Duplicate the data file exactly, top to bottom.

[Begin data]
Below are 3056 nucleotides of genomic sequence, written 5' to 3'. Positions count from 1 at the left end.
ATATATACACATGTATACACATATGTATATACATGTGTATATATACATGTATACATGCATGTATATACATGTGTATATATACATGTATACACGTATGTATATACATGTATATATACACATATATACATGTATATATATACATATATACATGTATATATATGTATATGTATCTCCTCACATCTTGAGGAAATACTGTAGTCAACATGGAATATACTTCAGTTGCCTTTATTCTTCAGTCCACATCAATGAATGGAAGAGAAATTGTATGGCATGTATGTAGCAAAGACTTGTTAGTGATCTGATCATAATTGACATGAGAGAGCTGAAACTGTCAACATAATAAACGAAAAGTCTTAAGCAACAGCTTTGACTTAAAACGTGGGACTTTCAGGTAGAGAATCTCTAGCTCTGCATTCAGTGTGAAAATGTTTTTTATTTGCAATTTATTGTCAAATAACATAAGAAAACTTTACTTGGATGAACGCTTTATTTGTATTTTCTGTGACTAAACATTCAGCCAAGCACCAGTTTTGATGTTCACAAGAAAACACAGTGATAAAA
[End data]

Below are 3056 nucleotides of genomic sequence, written 5' to 3'. Positions count from 1 at the left end.
ATATATACACATGTATACACATATGTATATACATGTGTATATATACATGTATACATGCATGTATATACATGTGTATATATACATGTATACACGTATGTATATACATGTATATATACACATATATACATGTATATATATACATATATACATGTATATATATGTATATGTATCTCCTCACATCTTGAGGAAATACTGTAGTCAACATGGAATATACTTCAGTTGCCTTTATTCTTCAGTCCACATCAATGAATGGAAGAGAAATTGTATGGCATGTATGTAGCAAAGACTTGTTAGTGATCTGATCATAATTGACATGAGAGAGCTGAAACTGTCAACATAATAAACGAAAAGTCTTAAGCAACAGCTTTGACTTAAAACGTGGGACTTTCAGGTAGAGAATCTCTAGCTCTGCATTCAGTGTGAAAATGTTTTTTATTTGCAATTTATTGTCAAATAACATAAGAAAACTTTACTTGGATGAACGCTTTATTTGTATTTTCTGTGACTAAACATTCAGCCAAGCACCAGTTTTGATGTTCACAAGAAAACACAGTGATAAAA